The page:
Lincoln Journal Star from Lincoln, Nebraska on December 2, 1946 · Page 36
Get access to this page with a Free Trial

A Publisher Extra Newspaper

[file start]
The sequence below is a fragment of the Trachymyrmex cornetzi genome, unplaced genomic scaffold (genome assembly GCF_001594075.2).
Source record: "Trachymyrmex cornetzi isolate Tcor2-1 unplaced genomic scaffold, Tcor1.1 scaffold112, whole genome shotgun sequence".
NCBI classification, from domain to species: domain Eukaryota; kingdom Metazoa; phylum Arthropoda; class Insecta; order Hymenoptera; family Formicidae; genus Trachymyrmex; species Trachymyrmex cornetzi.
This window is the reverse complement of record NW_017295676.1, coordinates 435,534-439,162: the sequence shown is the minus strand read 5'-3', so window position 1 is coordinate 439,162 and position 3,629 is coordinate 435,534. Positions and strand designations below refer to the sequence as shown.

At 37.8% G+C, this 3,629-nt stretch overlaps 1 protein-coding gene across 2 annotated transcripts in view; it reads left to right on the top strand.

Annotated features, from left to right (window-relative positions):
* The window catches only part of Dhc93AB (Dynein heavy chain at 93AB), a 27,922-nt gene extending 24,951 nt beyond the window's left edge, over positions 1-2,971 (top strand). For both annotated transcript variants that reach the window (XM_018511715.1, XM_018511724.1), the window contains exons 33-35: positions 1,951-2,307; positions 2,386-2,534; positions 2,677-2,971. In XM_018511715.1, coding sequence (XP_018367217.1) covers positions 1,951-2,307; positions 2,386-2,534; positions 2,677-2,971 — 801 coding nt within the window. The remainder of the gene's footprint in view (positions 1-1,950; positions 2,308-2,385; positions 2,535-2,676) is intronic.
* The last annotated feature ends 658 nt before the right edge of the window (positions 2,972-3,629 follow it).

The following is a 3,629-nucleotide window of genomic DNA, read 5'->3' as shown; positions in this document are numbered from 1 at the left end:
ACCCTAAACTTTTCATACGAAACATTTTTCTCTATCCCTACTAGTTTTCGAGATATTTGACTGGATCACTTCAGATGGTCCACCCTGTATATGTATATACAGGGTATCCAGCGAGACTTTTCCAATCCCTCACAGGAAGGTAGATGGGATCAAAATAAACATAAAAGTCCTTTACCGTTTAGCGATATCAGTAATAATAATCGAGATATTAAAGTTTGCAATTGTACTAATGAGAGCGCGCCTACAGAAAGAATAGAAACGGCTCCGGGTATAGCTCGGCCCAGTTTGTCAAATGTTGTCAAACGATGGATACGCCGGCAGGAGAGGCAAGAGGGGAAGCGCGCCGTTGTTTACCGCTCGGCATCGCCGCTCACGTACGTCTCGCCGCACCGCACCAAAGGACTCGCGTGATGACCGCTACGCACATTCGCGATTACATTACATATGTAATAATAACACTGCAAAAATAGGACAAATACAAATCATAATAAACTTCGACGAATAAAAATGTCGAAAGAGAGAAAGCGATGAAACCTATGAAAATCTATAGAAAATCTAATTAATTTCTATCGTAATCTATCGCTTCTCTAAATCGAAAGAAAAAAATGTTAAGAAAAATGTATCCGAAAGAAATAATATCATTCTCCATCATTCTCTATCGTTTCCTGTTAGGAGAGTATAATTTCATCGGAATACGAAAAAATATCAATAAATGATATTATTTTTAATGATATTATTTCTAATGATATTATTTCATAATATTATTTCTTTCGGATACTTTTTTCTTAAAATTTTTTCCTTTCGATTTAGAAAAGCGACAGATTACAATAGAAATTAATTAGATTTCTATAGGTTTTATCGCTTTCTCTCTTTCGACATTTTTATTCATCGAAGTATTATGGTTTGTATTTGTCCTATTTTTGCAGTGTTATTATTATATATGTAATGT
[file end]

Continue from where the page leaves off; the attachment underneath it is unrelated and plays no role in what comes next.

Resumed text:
Lincoln Journal Star from Lincoln, Nebraska · Page 36

Publication:
Location:
Lincoln, Nebraska
Issue Date:
Monday, December 2, 1946
Page:
Page 36
Start Free Trial
Cancel